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Norwegian University of Life Sciences, Ås (2012)

Farm households’ adoption of Ecofarm integrated agricultural technologies and potential economic effects on livelihoods in Segou, Mopti and Koulikoro regions of Mali

Amponsah, Ernest Kwaku

Titre : Farm households’ adoption of Ecofarm integrated agricultural technologies and potential economic effects on livelihoods in Segou, Mopti and Koulikoro regions of Mali

Auteur : Amponsah, Ernest Kwaku

Université de soutenance : Norwegian University of Life Sciences, Ås

Grade : Master’s theses (Noragric) 2012

Résumé partiel
Food production among the majority of agro-pastoral households in rural Mali are hampered by low rainfall, infertile soil, and extreme poverty. To improve productivity and enhance livelihood, the Drylands Coordination Group implemented the project Ecofarm on the farmers’ field from the year 2004 to 2008 with technical assistance from the Department of International Environment and Development Studies (NORAGRIC) at Norwegian University of Life Sciences. The project tests the ability of low cost technologies to increase productivity and income in order to help poor farmers achieve a better livelihood. This study assessed the degree of Ecofarm technology adoption, identified the reasons for adoption, and investigated the impact of adoption on the livelihoods. The study was carried out in the regions of Segou, Mopti and Koulikoro of Mali. Cross-sectional surveys were carried out in 12 randomly selected villages from the three regions in which 120 household heads were selected. A semi-structured questionnaire and interviews were applied to collect quantitative and qualitative data from household heads. Interviews with local and international NGOs were carried out using a Snowball sampling approach. Results indicate that a wide range of technologies have been disseminated in the surveyed area by NGOs, but the Ecofarm technologies were the most adopted. The result shows that microdosin, the application of 0.3grams of fertilizer in the planting pocket simultaneously with sowing or 15 to 20 days after cultivation ; is adopted by 68.1% of the household. While there are about 51.3% farmers adopting seed priming ; the soaking of seed or grain in water before cultivation. The cross tabulation result indicates a variation in gender adoption of microdosing and seed priming. About 70.2% of men adopted microdosing while 61.1% women of women adopted microdsoing. Yet a chi square result shows no significant association between gender and adoption of microdosing technology. From the focus group discussion, it emerged that women adopt less of fertilizer microdosing technology as compared to seed priming because of the workload attached. Results show increased crop yield with the application of fertilizer microdosing across regions. In Segou, average quantity of millet increased from 240 kg per hectare using traditional practices to 855 kg per hectare with microdosing technology. Sorghum yield increased from 260 kg using traditional practices to 805 kg per hectare using microdosing technology in Segou. In Mopti millet and sorghum, yield increased from 125 kg and 155 kg per hectare using traditional practices, to 500 kg and 430 kg per hectare respectively with microdosing technology.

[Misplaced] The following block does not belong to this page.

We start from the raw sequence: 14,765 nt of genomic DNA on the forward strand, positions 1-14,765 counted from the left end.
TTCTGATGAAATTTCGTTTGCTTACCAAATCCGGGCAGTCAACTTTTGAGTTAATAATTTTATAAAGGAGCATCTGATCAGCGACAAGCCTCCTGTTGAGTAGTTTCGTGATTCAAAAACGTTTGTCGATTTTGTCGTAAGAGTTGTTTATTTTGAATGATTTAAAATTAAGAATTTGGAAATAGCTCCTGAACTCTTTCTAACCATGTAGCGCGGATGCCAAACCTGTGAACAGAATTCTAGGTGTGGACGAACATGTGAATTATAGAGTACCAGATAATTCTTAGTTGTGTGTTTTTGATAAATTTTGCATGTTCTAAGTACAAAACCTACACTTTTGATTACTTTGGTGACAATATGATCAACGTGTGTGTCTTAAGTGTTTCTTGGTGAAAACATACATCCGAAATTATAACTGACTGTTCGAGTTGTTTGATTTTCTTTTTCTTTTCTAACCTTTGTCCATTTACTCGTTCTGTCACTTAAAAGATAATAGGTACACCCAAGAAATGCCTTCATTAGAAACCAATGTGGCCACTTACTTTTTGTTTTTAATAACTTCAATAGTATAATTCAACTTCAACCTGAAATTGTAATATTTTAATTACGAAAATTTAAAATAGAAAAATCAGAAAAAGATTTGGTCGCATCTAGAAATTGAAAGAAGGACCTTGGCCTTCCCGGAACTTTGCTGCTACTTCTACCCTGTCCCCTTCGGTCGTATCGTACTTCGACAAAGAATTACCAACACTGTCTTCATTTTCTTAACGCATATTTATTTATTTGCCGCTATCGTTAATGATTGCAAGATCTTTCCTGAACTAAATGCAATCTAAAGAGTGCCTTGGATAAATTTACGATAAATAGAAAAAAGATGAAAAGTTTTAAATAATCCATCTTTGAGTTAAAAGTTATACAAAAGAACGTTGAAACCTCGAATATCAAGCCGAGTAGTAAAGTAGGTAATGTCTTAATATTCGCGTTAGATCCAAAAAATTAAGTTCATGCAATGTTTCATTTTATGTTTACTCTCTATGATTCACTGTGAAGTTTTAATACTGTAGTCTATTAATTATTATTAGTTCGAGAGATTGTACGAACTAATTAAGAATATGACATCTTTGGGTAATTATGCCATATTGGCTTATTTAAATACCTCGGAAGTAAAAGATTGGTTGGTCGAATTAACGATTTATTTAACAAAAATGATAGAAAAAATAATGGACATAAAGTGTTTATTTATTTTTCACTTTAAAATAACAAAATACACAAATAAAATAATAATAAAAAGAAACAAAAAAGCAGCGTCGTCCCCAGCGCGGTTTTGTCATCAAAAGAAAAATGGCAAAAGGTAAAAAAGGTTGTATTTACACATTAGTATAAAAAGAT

Mots clés : Food security ; vulnerability analysis ; Integrated farming technologies ; adoption of agricultural technologies ; Poverty ; livelihood analysis ; Agriculture ; development ; Impact of microdosing adoption ; impact of seed priming adoption ; Economic evaluation : agricultural technologies

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Page publiée le 1er décembre 2013, mise à jour le 10 février 2018